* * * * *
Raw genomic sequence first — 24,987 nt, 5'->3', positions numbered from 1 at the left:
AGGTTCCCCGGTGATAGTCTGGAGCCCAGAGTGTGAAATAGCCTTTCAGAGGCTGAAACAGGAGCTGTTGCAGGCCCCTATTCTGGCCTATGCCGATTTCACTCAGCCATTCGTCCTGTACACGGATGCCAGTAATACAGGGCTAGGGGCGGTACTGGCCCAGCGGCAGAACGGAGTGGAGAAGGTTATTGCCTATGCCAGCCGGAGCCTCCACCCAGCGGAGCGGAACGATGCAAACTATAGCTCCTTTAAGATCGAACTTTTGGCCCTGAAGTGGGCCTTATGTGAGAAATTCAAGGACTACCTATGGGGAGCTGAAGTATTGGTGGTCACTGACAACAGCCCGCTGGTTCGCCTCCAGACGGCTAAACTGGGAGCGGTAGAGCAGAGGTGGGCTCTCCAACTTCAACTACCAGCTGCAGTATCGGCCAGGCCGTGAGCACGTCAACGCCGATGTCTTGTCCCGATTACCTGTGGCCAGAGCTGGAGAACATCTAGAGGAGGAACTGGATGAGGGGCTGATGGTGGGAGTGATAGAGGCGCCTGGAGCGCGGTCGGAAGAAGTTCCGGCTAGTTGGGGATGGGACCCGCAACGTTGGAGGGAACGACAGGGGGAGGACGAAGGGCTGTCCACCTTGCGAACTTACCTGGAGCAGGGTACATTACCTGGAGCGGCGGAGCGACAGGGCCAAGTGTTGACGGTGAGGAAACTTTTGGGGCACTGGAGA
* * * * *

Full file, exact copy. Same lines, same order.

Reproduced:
Raw genomic sequence first — 24,987 nt, 5'->3', positions numbered from 1 at the left:
AGGTTCCCCGGTGATAGTCTGGAGCCCAGAGTGTGAAATAGCCTTTCAGAGGCTGAAACAGGAGCTGTTGCAGGCCCCTATTCTGGCCTATGCCGATTTCACTCAGCCATTCGTCCTGTACACGGATGCCAGTAATACAGGGCTAGGGGCGGTACTGGCCCAGCGGCAGAACGGAGTGGAGAAGGTTATTGCCTATGCCAGCCGGAGCCTCCACCCAGCGGAGCGGAACGATGCAAACTATAGCTCCTTTAAGATCGAACTTTTGGCCCTGAAGTGGGCCTTATGTGAGAAATTCAAGGACTACCTATGGGGAGCTGAAGTATTGGTGGTCACTGACAACAGCCCGCTGGTTCGCCTCCAGACGGCTAAACTGGGAGCGGTAGAGCAGAGGTGGGCTCTCCAACTTCAACTACCAGCTGCAGTATCGGCCAGGCCGTGAGCACGTCAACGCCGATGTCTTGTCCCGATTACCTGTGGCCAGAGCTGGAGAACATCTAGAGGAGGAACTGGATGAGGGGCTGATGGTGGGAGTGATAGAGGCGCCTGGAGCGCGGTCGGAAGAAGTTCCGGCTAGTTGGGGATGGGACCCGCAACGTTGGAGGGAACGACAGGGGGAGGACGAAGGGCTGTCCACCTTGCGAACTTACCTGGAGCAGGGTACATTACCTGGAGCGGCGGAGCGACAGGGCCAAGTGTTGACGGTGAGGAAACTTTTGGGGCACTGGAGA